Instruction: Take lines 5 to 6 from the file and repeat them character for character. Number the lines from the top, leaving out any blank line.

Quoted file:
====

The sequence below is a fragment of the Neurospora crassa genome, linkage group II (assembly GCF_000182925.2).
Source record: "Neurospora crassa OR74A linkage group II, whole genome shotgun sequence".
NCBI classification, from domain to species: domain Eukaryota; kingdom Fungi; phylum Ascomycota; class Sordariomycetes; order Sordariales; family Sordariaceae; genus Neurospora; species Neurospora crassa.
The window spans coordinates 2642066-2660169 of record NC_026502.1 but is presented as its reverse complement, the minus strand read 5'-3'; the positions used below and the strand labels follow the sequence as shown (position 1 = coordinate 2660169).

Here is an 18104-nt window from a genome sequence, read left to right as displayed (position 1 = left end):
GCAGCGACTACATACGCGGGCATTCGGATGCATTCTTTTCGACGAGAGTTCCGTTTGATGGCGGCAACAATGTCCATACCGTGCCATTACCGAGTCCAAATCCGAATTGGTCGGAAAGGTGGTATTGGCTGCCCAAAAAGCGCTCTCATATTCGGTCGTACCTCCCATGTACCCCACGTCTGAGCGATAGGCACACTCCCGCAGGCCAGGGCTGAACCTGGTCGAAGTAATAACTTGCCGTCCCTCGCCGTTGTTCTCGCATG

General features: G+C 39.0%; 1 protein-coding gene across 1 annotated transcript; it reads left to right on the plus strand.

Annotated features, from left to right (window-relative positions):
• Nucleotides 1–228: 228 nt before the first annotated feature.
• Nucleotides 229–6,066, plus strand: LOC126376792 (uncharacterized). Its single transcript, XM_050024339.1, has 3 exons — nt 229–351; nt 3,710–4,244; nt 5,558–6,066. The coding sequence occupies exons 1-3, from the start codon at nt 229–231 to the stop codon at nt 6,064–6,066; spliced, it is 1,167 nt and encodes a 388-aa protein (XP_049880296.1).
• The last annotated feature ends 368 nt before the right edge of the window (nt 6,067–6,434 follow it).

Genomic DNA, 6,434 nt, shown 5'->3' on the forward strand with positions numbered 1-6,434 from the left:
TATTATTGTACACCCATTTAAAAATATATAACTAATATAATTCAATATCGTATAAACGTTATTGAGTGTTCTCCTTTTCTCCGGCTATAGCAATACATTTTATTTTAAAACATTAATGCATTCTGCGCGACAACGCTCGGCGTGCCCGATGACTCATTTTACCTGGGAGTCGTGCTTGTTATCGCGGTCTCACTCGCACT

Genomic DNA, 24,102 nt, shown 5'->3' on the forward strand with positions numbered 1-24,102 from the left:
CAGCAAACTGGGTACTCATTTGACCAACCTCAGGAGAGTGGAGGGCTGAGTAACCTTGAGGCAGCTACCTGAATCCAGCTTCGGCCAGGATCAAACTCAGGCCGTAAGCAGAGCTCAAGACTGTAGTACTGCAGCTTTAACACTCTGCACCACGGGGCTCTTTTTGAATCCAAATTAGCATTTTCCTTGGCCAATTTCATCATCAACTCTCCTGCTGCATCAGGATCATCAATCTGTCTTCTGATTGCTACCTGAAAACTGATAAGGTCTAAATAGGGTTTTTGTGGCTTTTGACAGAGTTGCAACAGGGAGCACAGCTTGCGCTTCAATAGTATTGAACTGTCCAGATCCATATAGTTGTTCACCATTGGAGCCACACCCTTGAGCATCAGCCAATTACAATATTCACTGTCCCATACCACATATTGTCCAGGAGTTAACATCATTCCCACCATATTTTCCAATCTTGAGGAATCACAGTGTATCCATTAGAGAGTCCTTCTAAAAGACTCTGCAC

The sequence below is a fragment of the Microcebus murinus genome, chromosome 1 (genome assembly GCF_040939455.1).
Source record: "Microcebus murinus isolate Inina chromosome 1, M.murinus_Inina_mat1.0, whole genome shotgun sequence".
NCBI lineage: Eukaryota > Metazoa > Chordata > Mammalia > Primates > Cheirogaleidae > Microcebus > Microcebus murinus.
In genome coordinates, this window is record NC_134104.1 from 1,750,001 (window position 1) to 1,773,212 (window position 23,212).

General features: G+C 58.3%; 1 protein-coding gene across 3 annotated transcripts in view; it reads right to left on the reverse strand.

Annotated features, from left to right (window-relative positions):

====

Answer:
Here is an 18104-nt window from a genome sequence, read left to right as displayed (position 1 = left end):
GCAGCGACTACATACGCGGGCATTCGGATGCATTCTTTTCGACGAGAGTTCCGTTTGATGGCGGCAACAATGTCCATACCGTGCCATTACCGAGTCCAAATCCGAATTGGTCGGAAAGGTGGTATTGGCTGCCCAAAAAGCGCTCTCATATTCGGTCGTACCTCCCATGTACCCCACGTCTGAGCGATAGGCACACTCCCGCAGGCCAGGGCTGAACCTGGTCGAAGTAATAACTTGCCGTCCCTCGCCGTTGTTCTCGCATG